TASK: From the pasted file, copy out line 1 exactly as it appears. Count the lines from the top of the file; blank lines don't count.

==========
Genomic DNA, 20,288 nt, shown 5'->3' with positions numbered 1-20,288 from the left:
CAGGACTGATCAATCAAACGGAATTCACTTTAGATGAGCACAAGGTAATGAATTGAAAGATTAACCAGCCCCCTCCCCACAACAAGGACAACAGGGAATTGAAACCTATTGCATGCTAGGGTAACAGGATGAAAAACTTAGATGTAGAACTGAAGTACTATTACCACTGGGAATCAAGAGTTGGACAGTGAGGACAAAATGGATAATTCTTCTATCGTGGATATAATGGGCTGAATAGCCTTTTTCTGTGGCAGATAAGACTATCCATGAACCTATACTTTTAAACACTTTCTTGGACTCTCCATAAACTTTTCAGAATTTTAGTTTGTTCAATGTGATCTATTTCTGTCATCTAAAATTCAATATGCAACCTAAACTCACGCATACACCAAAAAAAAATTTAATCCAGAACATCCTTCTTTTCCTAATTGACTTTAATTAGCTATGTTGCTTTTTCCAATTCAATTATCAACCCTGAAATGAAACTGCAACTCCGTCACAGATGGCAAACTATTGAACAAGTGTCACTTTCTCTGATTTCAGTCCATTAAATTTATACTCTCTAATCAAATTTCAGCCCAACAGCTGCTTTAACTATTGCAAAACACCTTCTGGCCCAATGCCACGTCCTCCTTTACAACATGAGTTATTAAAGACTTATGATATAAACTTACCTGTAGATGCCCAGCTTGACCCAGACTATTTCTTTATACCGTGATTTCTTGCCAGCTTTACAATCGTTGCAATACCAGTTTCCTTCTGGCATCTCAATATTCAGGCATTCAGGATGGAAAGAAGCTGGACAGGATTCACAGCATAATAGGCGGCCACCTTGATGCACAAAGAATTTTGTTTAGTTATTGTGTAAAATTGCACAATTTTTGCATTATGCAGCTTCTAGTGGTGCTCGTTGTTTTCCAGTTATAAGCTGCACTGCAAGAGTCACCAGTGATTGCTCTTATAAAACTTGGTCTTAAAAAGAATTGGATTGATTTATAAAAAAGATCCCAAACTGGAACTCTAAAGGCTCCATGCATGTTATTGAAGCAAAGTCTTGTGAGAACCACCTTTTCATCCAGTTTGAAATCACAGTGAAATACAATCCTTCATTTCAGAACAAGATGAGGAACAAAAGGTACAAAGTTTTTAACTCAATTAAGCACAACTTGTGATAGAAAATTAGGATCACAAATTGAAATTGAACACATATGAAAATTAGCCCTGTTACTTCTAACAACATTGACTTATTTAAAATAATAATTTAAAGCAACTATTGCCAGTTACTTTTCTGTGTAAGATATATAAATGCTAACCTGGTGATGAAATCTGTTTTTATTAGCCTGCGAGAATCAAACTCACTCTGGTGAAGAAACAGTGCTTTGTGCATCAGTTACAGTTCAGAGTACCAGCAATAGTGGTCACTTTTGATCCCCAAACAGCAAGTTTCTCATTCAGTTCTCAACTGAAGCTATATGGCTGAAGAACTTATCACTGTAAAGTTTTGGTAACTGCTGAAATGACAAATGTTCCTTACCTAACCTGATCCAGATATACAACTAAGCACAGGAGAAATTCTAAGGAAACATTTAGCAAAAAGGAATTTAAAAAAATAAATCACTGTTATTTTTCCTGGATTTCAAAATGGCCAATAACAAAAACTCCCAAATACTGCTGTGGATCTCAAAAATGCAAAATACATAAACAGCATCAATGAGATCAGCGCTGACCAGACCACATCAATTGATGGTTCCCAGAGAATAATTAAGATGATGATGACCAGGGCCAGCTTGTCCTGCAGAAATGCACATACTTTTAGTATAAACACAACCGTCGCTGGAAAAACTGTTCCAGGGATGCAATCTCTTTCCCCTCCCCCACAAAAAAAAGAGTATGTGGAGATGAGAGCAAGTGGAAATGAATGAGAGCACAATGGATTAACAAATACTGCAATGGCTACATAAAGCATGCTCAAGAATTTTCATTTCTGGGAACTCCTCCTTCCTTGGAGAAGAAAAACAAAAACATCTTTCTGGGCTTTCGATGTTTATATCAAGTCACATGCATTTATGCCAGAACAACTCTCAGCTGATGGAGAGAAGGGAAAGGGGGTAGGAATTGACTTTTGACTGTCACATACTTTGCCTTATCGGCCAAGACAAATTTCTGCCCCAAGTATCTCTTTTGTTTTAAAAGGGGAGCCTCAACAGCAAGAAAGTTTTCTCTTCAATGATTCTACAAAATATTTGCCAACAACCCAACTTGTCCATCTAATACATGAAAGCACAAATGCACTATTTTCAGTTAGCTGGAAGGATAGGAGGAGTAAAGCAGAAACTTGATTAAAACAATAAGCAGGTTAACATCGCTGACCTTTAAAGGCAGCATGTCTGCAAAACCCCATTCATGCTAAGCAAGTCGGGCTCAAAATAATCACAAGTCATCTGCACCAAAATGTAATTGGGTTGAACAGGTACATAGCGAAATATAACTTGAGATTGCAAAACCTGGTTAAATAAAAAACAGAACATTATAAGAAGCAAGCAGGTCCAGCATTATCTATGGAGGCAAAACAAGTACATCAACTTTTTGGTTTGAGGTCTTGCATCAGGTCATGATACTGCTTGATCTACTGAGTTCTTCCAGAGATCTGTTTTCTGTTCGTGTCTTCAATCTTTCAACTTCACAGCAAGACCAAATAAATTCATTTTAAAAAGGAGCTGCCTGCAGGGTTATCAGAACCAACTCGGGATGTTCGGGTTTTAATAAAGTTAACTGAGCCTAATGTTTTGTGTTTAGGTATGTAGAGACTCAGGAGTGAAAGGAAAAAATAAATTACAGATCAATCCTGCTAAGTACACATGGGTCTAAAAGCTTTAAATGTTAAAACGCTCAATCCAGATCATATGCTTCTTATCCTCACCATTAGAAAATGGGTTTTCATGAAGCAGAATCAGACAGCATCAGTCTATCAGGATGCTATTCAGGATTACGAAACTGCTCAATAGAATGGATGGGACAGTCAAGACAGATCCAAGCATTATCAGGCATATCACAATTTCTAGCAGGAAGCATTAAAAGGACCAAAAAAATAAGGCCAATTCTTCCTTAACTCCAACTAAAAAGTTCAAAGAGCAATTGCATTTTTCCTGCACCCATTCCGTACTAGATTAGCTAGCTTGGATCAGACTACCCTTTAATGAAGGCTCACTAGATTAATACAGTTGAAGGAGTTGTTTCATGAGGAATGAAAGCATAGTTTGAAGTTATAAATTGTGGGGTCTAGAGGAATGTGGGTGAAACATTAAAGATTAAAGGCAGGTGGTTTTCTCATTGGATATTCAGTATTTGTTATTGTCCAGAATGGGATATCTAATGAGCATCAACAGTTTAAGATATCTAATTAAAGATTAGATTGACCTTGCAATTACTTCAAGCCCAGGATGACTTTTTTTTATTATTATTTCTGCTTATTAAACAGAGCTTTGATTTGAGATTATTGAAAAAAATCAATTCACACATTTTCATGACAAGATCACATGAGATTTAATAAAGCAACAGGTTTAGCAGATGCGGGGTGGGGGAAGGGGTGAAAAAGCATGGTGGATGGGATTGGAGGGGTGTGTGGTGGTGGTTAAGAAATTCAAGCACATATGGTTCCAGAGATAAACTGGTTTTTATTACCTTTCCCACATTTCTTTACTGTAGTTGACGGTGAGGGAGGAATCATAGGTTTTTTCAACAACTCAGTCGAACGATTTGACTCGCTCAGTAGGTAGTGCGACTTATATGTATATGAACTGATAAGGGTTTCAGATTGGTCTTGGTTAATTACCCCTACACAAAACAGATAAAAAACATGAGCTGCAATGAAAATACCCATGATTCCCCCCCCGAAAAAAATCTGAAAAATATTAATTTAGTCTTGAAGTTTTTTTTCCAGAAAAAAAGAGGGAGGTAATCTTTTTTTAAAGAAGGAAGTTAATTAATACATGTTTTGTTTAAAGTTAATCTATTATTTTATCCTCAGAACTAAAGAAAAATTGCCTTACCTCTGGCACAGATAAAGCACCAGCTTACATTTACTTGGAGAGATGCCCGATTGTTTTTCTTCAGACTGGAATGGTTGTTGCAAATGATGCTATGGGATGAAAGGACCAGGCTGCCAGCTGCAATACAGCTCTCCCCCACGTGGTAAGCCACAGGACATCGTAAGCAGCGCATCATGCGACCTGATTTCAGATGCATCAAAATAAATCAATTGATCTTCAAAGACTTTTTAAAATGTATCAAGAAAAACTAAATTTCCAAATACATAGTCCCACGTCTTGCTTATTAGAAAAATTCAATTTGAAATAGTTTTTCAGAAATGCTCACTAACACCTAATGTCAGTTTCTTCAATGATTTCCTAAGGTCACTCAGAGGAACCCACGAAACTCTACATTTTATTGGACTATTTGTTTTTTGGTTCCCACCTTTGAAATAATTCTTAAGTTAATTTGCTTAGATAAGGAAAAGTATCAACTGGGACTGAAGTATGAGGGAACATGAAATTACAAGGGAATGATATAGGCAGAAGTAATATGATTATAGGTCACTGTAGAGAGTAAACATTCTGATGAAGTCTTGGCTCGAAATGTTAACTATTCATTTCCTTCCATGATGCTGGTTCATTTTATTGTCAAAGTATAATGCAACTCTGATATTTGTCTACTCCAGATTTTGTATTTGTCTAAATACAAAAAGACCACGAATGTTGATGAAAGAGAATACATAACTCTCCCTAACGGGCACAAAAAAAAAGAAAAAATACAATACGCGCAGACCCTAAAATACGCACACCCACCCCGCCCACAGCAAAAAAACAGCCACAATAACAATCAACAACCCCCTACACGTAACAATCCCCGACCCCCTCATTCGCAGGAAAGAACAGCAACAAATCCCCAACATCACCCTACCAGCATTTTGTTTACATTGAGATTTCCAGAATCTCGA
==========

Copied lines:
Genomic DNA, 20,288 nt, shown 5'->3' with positions numbered 1-20,288 from the left: